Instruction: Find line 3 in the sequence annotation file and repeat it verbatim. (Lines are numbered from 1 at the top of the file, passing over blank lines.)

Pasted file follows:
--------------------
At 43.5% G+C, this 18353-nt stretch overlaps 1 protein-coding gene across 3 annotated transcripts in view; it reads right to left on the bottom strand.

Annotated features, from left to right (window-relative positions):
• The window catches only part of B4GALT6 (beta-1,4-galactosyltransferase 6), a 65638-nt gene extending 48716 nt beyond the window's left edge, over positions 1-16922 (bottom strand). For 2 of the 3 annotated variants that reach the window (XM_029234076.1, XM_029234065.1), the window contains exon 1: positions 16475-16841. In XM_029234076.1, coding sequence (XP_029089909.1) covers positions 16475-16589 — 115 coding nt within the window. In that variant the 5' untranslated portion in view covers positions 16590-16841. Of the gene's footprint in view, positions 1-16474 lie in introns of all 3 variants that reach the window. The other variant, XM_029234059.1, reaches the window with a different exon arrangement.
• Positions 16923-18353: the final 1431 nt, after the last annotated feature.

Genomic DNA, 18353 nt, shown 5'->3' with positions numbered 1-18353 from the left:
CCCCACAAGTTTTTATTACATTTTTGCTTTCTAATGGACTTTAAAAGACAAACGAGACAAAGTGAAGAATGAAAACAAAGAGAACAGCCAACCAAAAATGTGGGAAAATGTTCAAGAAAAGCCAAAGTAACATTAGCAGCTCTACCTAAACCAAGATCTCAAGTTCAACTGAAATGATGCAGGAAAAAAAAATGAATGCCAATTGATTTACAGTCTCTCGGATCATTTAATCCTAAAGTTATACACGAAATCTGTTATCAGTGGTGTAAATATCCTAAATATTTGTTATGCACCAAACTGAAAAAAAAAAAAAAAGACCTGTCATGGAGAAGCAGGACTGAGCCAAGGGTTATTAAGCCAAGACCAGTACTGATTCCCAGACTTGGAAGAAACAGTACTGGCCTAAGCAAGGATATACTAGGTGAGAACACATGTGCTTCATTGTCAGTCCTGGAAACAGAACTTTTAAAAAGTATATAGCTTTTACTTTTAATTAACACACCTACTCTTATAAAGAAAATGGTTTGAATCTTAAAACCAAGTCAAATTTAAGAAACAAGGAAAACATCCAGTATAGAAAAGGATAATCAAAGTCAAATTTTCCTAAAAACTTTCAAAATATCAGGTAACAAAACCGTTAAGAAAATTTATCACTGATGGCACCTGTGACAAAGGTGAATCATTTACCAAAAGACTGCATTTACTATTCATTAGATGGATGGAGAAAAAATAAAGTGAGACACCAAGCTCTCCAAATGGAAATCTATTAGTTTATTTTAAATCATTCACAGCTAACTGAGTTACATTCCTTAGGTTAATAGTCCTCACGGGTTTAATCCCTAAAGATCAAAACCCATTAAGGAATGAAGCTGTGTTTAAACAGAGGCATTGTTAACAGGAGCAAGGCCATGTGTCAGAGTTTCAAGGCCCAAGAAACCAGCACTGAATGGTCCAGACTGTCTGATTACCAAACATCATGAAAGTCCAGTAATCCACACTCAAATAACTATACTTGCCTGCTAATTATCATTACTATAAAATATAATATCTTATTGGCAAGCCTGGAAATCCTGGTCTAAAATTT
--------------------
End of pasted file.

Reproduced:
• The window catches only part of B4GALT6 (beta-1,4-galactosyltransferase 6), a 65638-nt gene extending 48716 nt beyond the window's left edge, over positions 1-16922 (bottom strand). For 2 of the 3 annotated variants that reach the window (XM_029234076.1, XM_029234065.1), the window contains exon 1: positions 16475-16841. In XM_029234076.1, coding sequence (XP_029089909.1) covers positions 16475-16589 — 115 coding nt within the window. In that variant the 5' untranslated portion in view covers positions 16590-16841. Of the gene's footprint in view, positions 1-16474 lie in introns of all 3 variants that reach the window. The other variant, XM_029234059.1, reaches the window with a different exon arrangement.